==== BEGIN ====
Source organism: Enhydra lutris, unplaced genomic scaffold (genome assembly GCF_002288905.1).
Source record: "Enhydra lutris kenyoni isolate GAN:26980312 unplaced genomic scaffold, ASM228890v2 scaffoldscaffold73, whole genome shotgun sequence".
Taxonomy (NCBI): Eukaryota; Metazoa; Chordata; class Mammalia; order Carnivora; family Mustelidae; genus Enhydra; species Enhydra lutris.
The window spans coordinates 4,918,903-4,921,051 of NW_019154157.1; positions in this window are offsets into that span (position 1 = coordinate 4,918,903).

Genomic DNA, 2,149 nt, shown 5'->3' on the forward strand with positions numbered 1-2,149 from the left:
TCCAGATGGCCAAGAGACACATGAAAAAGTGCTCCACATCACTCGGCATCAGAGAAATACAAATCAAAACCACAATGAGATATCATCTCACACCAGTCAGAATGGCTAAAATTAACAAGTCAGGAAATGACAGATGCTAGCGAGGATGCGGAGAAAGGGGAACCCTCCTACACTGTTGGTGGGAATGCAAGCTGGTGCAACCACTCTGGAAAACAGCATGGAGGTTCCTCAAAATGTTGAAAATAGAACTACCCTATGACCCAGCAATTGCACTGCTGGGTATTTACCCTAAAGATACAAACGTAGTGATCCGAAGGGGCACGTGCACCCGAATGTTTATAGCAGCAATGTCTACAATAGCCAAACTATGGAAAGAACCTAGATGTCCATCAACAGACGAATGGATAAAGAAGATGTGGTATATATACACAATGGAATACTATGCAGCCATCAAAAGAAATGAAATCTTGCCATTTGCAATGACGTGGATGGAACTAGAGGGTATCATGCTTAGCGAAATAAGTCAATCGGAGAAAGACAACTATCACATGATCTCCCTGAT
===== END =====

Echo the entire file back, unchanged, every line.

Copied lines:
Source organism: Enhydra lutris, unplaced genomic scaffold (genome assembly GCF_002288905.1).
Source record: "Enhydra lutris kenyoni isolate GAN:26980312 unplaced genomic scaffold, ASM228890v2 scaffoldscaffold73, whole genome shotgun sequence".
Taxonomy (NCBI): Eukaryota; Metazoa; Chordata; class Mammalia; order Carnivora; family Mustelidae; genus Enhydra; species Enhydra lutris.
The window spans coordinates 4,918,903-4,921,051 of NW_019154157.1; positions in this window are offsets into that span (position 1 = coordinate 4,918,903).

Genomic DNA, 2,149 nt, shown 5'->3' on the forward strand with positions numbered 1-2,149 from the left:
TCCAGATGGCCAAGAGACACATGAAAAAGTGCTCCACATCACTCGGCATCAGAGAAATACAAATCAAAACCACAATGAGATATCATCTCACACCAGTCAGAATGGCTAAAATTAACAAGTCAGGAAATGACAGATGCTAGCGAGGATGCGGAGAAAGGGGAACCCTCCTACACTGTTGGTGGGAATGCAAGCTGGTGCAACCACTCTGGAAAACAGCATGGAGGTTCCTCAAAATGTTGAAAATAGAACTACCCTATGACCCAGCAATTGCACTGCTGGGTATTTACCCTAAAGATACAAACGTAGTGATCCGAAGGGGCACGTGCACCCGAATGTTTATAGCAGCAATGTCTACAATAGCCAAACTATGGAAAGAACCTAGATGTCCATCAACAGACGAATGGATAAAGAAGATGTGGTATATATACACAATGGAATACTATGCAGCCATCAAAAGAAATGAAATCTTGCCATTTGCAATGACGTGGATGGAACTAGAGGGTATCATGCTTAGCGAAATAAGTCAATCGGAGAAAGACAACTATCACATGATCTCCCTGAT